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Pre-wedding Tasks - Invitations

- Invitation Wording
- Addressing Invitations
- Invitation Terminology

- Back to the Planning Guide

Invitation Wording

The whole wedding planning is hard enough without having to think of all the different ways you could word your invitations. Here are a couple of the most common ways to word the invitation.

Bride's Parents Hosting:
Mr. and Mrs. Peter J. Brown
are pleased to announce the marriage
of their daughter
Melissa Jane
Thomas Brian Smith
son of
Mr. and Mrs. Michael G. Smith

Both Parents Hosting:
Mr. and Mrs. Peter J. Brown &
Mr. and Mrs. Michael G. Smith
are pleased to announce the marriage
of their children
Melissa Jane Brown
Thomas Brian Smith

Couple Hosting:
Miss Melissa Jane Brown
daughter of Mr. and Mrs. Peter J. Brown
Thomas Brian Smith
son of Mr. and Mrs. Michael G. Smith
are pleased to announce their marriage

All of these examples would then be followed with something similar to this:

On Friday, the 21st day of June, 2006
At six o'clock in the evening
At the Royal Inn Restaurant
Springfield, California

Reception to follow

Remember, you should decide yourself what form you prefer the most- it might just be a mix of two of these examples. Don't worry too much about the wording- all people really need to know is that you are in love and you're getting married.

Here are some variations of "are pleased to announce the marriage":
"Request the honor of your presence at the marriage"
"Request the pleasure of your company at the marriage"
"Invite you to celebrate the marriage"
"Invite you to share in the happiness of the marriage"

There are many different ways to word your invitations. Just make sure that you don't get caught up in the wording and miss the date for sending the invitations out. It's more important to get them out to your guests in time than to have the perfect wording.

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Addressing Your Invitations

First of all, how are you going to write all those addresses? If you are like most couples, you'll have hundreds of invitations to address. Here are your options along with pros and cons:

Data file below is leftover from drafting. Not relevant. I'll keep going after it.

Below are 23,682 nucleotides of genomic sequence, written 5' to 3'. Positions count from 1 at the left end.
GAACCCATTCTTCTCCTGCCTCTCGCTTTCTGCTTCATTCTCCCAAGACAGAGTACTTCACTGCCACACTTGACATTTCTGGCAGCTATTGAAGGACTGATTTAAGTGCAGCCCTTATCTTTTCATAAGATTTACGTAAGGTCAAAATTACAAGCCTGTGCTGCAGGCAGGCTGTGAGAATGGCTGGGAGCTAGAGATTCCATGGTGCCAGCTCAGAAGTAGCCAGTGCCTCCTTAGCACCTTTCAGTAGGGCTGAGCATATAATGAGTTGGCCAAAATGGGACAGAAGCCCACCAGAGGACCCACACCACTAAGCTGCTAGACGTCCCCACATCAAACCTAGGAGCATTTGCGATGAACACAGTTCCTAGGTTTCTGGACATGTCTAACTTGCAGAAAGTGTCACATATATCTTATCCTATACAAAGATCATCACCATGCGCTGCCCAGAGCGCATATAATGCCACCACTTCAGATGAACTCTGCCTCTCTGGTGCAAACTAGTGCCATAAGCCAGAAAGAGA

Pros: You will get a beautiful, formal look that everyone will compliment.
Cons: Calligraphers can be very expensive, and sometimes hard to find.

Write them yourself:
Pros: You can get it done at your own pace- plus, you can have friends and family help out.
Cons: Not everyone who is willing to help has beautiful handwriting, or even legible handwriting at that.

Print them:
Pros: You will get it done fast, with a uniform font that can match your invitations.
Cons: You'll need a good quality printer, or get it done some place professionally to have it look nice.

DO NOT, whatever you do, print labels and stick them on. Not only does it look cheap, but it is much too impersonal as well. Also, it is near impossible to get each label exactly straight, which means needing a lot of extra envelops for mistakes, or a lot of crooked addresses.

Of course, it wouldn't be a wedding task if there wasn't something traditional you had to do. In the case of invitations, you must spell everything out- no abbreviations. The only abbreviation allowed is for titles (Mr., Mrs., etc.). Here's how to do it:

Married Couple:
Mr. and Mrs. Gregory Miller
345 Greentree Drive
Plainfield, Vermont 12345

Couple with Different Last Names:
Mrs. (Ms.) Nicole Hansen and Mr. Frank Roberts
65 Riverbank Avenue
Lewiston, Illinois 23456

Couple with Children:
Mr. and Mrs. Richard Potter
and family
974 Redwood Court
Smithville, Nevada 34567

The inner envelope can be addressed much less formally:

Married Couple:
Suzanne and Gregory Miller

Couple with Different Last Names:
Nicole Hansen and Frank Roberts

Couple with Children:
Janet, Richard, Paula, and Nathan Potter

Whatever you choose to do, make sure you give yourself enough time to address the invitations before your deadline to send them out.

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Invitation Terminology

Blind-embossing A printing process that uses a die (see below) to make colorless letters and images with a raised surface.

Calligraphy The perfected art of handwriting/penmanship, often related with fancy, curlicue script.